If you subscribe to the Facebook pages of SGAG, Tech In Asia and Coconuts Media, you might have noticed that they share something in common in the last few months. All of them have started offering short and viral “Social First” Videos in addition to their traditional content.
- 5.4M views for SGAG’s “So we pretended we found a rare Pokemon at Hougang…” (0:54 sec)
- 1.4M views for Tech In Asia’s “Iron Man suit” (0:53 sec)
- 1M views for Coconuts Media’s “Cheese Wheel Pasta in Singapore (Hnnnnng)” (1:07 sec)
The results generated by this text video format would make any of their competitors jealous. The success of these videos are based on its simplicity in format – sometimes just a succession of pictures, on which clearly legible short texts have been added. Nothing revolutionary, but this format meets in all aspects – form and substance – the social networks mobility ecosystem and especially for Facebook.
What is a “Social First” Media?
Similar to a “mobile first” strategy for websites, “Social First” means using Social Networks as a core strategy. To be even more precise, these kind of media are “Social First” for “Mobile First”.
Specifically, the content is first created and optimised for social networks on mobile. It is then optionally integrated on a website. The number of subscribers to its social network pages becomes the most important factor for its reach and success.
Whether on Facebook or Twitter, these brands are spreading to reach a global audience. Brands sometimes distinguish their publishing policy on individual platforms: SGAG does not publish the same content on Instagram (photo) and on Facebook (photo & video).
The Power of Native Content
The Text Video format is one of the key components of the success of these “social first” media. However, the real growth driver is the video content that is native on Facebook.
Native content is content that is directly hosted on the servers of a service/platform.
From a Facebook user’s perspective, it’s a fast and accessible content to be consumed within the application. There is no need to open another browser or application. The charging time for these items is nil and the ads are not intrusive. As for the videos, they are directly viewed on Facebook – in autoplay mode – when the user scrolls through his news feed: the native content is the easiest and fastest way to access content!
We can find these “Social First” media on Youtube, Snapchat, but also Twitter and Instagram (who have long limited their video duration). All offer native video services within their applications. But Facebook, is formidable with its much larger audience, subscription possibilities, sharing, engagement and virality. For Facebook, the native content is just another service that perfectly overlaps into the huge ecosystem already in place.
Native text video in the spotlight
The other important point is the highlighting of native video content by Facebook:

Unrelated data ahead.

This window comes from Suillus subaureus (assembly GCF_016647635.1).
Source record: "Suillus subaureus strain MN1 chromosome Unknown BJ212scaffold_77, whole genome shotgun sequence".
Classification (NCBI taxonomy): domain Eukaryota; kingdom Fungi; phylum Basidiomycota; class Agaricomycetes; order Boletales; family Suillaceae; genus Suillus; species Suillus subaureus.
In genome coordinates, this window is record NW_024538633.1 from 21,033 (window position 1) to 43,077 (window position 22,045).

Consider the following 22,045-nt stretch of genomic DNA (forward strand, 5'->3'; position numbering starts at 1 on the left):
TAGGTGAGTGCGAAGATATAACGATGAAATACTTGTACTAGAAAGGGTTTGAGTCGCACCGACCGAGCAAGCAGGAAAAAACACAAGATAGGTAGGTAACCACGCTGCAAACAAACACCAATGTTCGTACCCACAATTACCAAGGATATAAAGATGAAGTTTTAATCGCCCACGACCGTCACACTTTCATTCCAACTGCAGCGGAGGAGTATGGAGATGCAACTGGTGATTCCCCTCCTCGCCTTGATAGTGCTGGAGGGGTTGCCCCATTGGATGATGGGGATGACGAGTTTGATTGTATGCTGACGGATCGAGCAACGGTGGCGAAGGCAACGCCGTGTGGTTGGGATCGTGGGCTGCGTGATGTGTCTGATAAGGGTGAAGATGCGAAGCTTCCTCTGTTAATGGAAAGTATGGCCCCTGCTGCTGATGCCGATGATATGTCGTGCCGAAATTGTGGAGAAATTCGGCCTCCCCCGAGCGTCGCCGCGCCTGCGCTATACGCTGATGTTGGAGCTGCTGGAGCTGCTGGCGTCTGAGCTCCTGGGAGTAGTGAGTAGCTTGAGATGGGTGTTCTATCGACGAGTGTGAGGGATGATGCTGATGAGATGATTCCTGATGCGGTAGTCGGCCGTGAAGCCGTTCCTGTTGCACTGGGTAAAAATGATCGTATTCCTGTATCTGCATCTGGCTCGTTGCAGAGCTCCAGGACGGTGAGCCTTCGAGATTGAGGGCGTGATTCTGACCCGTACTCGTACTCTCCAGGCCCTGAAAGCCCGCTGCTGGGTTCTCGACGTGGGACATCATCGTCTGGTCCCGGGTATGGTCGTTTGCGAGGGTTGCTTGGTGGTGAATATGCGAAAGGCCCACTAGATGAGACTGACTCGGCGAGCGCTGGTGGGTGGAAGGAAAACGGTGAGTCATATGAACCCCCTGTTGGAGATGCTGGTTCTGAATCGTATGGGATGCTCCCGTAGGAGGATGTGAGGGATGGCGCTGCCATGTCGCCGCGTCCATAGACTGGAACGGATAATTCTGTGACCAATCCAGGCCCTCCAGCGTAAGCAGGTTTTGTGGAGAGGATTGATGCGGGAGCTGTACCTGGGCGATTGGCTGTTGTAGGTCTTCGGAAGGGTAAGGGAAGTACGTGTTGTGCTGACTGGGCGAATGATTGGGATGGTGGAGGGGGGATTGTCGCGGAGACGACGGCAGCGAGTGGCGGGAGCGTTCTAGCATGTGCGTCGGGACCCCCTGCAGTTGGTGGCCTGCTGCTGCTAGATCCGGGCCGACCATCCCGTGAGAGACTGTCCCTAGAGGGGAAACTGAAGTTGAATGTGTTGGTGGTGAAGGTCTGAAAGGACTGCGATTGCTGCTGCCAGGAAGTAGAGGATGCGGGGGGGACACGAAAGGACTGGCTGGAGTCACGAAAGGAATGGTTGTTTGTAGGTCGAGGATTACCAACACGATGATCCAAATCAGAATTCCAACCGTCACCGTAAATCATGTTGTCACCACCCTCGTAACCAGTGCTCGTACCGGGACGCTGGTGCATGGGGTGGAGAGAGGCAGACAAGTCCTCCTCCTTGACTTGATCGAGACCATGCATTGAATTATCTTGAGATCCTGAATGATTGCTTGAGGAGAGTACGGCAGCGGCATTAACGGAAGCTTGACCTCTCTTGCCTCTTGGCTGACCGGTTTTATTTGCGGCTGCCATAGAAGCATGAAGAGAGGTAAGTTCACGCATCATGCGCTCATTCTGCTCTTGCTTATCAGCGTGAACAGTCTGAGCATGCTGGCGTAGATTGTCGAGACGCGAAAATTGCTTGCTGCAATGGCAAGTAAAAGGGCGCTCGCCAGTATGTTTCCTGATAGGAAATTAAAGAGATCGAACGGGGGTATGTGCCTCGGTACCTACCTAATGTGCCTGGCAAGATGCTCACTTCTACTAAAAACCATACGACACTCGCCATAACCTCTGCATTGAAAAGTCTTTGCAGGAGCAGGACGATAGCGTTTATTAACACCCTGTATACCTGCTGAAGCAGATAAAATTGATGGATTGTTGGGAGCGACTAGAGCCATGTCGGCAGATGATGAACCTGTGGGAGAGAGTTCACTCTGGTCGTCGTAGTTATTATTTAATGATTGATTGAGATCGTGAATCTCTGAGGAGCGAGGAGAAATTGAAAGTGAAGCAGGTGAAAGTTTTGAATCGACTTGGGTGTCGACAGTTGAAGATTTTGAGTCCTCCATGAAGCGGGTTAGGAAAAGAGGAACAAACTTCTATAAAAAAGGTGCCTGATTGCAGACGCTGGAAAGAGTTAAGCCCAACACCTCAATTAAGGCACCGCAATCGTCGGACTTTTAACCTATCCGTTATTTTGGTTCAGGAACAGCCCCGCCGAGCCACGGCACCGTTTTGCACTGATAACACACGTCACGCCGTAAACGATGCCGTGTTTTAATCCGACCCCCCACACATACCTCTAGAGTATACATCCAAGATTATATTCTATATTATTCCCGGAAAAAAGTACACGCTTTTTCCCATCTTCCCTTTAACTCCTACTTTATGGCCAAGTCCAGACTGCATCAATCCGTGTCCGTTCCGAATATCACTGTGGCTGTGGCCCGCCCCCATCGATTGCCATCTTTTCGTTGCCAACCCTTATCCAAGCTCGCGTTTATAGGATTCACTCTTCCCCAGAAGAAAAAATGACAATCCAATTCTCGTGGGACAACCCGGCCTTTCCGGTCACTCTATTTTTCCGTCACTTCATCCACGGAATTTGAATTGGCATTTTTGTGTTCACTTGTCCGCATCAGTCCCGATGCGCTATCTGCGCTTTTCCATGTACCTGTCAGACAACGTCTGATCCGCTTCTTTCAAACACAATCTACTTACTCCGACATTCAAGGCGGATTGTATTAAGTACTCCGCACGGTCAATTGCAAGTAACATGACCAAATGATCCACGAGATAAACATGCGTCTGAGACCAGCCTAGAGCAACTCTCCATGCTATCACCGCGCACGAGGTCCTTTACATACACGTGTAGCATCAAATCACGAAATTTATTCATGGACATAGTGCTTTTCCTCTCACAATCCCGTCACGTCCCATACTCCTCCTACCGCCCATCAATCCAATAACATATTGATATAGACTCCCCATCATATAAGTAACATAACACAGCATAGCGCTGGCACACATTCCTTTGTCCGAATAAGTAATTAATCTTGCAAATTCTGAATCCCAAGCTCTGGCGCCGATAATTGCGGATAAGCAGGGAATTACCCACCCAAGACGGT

- The native videos on Facebook are in autoplay mode unlike other services such as Youtube which requires a click. This promotes viewing (but also swelling of statistics from actual views).
- Facebook’s “Edge Rank” algorithm favours native video. Therefore, they are more often displayed in the user’s news feed than a simple post.
In November 2015, 65% of the videos posted on Facebook were native videos. They included 4 times more interactions than other videos. Ultimately, the native content is powerful because it is viewed, shared and commented within the Facebook application, which is simple and clear to understand for the user.
The Winning Formula behind Native-Text Videos on Social Media
The emotional power of video is central to the success of this type of content. Beyond the subject, it is the strength of an image, the staging of its information and the content angle that will impact the user. He will then add a “like”, comment or share the experience.
The other strength of native text videos is related to its optimisation based on the broadcast medium and analytics.
- Facebook considers a video viewed only after 3 seconds when YouTube requires 30 seconds. This is another topic but If you want to dig more into this matter, have a look at this Theft, Lies and Facebook video article.
- The video duration rarely exceeds 1 minute (or 30 seconds depending on the subject), or one takes the risk of severely increasing the churn.
- The text video starts with either a picture, a video segment or an impactful title as most views are defined by the attraction during the first seconds.
- Videos and texts are kept short to retain the user’s attention and keep them in suspense.
- Add title and subtitles to the video for it to be understood without sound, and sufficiently visible on a smartphone. Depending on the media, 50% to 90% of Facebook videos are viewed without sound. So no sound is the norm.
- The square format is the largest visible format on a phone in vertical mode except if you use Snapchat or Periscope that already offers vertical format. On the other hand, the 16/9 format video remains more natural to the human eye or for viewing on a conventional screen.
The Perfect Combination of News, Storytelling and Marketing
While a simple image can move one, information related to this same picture does not necessary have the same impact. The idea is to find an editorial angle from outstanding images or to find strong images to illustrate an exceptional subject.
The ability to move / touch the Internet is as important as the ability to inform.
If you are looking to create relevant content that engages your audience, contact Pixel Tie for a free consultation!
This post was inspired by this other post from my french colleague Sebastien Raynal, so please send him some kudos if you liked it.